As students made their way back onto campus with in-person classes this fall, Yik Yak, an app based on local, anonymous posts, once again gained popularity quickly. However, the University of Mississippi had already blocked students from being able to access Yik Yak on school wifi.
Lisa Stone, Director of Strategic Communications at Ole Miss, issued an official statement as to why Yik Yak was blocked on school wifi.
“University leaders blocked access to YikYak on the university’s network due to the widely reported history of abuse, harassment and even violent threats posted to the app,” the statement reads. “To be clear, access to the app is not prohibited on campus. A user who is on-campus can access the app via their cellular provider’s network.”
On Aug. 16, the company tweeted “After a 4 year hiatus, Yik Yak is available in the App Store again! Anonymity, location-based, the hot feed & more – everything you used to love about Yik Yak.”
In April of 2017, Yik Yak creators announced that the app would shut down due to a “significant decline in users,” although some questioned whether that was the true reason for Yik Yak’s shutdown.
Twitter user “SuperNova” (@squidd_sydd) commented on her experience with Yik Yak on campus before it was removed from the app store in 2017.
“Yik Yak at Ole Miss was literally a breeding ground from racism, homophobia and misogyny,” she said. “No thank you.”
The app was built on an anonymous platform – a username isn’t required to use the app, which means users can post without being identified – unless the user violates Yik Yak’s terms and conditions, which allows Yik Yak to work directly with law enforcement to reveal user identities. Each user’s timeline only includes posts created within five miles of their current location, which makes the app extremely marketable to college students who live on or near campus.
“Since it’s anonymous, people are bold enough to say whatever they want,” Kyion White, a sophomore integrated marketing communications major, said.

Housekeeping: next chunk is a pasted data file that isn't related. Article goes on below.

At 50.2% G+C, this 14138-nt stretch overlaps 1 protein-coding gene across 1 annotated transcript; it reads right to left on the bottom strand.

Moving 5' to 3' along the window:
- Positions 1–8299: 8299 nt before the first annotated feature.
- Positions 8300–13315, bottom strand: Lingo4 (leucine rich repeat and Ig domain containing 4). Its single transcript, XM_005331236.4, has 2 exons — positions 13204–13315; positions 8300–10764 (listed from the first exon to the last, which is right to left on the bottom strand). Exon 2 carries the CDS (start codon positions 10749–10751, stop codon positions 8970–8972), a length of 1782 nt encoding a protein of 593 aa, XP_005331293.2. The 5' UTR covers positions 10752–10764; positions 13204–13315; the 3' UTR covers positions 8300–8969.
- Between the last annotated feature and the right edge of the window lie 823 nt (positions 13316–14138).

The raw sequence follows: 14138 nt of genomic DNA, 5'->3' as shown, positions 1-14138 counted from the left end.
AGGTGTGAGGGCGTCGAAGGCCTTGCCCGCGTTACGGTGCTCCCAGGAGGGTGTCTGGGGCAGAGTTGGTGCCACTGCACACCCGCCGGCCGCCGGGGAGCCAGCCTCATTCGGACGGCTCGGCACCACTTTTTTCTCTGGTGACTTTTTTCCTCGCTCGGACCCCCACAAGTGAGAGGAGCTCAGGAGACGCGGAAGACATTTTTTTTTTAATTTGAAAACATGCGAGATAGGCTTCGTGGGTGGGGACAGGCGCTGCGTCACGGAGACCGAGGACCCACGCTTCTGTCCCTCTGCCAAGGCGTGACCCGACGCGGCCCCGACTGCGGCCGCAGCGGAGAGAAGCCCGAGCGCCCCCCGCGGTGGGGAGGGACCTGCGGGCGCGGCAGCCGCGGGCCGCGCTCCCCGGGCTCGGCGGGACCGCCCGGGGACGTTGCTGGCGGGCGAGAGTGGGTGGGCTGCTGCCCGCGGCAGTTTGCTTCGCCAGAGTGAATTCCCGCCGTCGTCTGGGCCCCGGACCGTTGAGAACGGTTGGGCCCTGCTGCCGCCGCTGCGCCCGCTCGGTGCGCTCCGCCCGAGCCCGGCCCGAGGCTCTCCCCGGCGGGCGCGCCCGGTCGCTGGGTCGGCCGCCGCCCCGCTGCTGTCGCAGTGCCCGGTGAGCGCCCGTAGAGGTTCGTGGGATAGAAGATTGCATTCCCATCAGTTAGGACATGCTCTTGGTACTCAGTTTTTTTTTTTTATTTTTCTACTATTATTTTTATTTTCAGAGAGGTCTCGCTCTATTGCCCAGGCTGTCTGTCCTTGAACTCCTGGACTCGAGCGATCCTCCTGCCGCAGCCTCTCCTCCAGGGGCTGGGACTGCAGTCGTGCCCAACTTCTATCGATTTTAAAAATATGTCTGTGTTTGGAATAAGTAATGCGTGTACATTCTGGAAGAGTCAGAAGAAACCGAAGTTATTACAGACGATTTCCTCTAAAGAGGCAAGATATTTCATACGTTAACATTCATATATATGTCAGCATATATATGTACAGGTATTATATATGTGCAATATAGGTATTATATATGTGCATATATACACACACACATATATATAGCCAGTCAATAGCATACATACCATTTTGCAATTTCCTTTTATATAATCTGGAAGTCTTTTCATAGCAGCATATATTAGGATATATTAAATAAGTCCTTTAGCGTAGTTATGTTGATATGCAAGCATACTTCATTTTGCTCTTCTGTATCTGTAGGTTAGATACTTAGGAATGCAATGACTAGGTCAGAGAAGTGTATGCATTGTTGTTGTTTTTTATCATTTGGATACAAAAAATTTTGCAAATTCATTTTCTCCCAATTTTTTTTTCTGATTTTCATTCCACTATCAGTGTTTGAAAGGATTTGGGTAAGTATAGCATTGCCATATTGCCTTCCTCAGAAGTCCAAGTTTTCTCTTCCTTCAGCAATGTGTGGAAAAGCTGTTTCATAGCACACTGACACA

First created as a way to connect college students, Yik Yak began to face controversy after schools began to ban the app due to bullying, harassment and offensive material.
“I think being on it, there can definitely be some funny things, but at the same time it can be an easy way for someone to be harmed,” Peyton Taylor, a senior journalism major, said.
Yik Yak states on their website that their goal is to “make Yik Yak a fun place free of bullying, threats, and all sorts of negativity.” They pride the app on its ability to connect users without labels.
“I don’t want to say that Yik Yak posts are a form of bullying, but I feel bad about the things that I read on it,” Briawna Wood, a senior chemistry major, said.
Yik Yak users are able to “upvote” or “downvote” posts to show their like or dislike of the posts, and if a post gets 5 downvotes, it disappears from the timeline. Whether a Yik Yak post’s popularity will continue on campus is left up to the users themselves.
“It can go either way the same day,” Kaci Wilcox, a junior international studies major, said. “It just depends on what people are talking about.”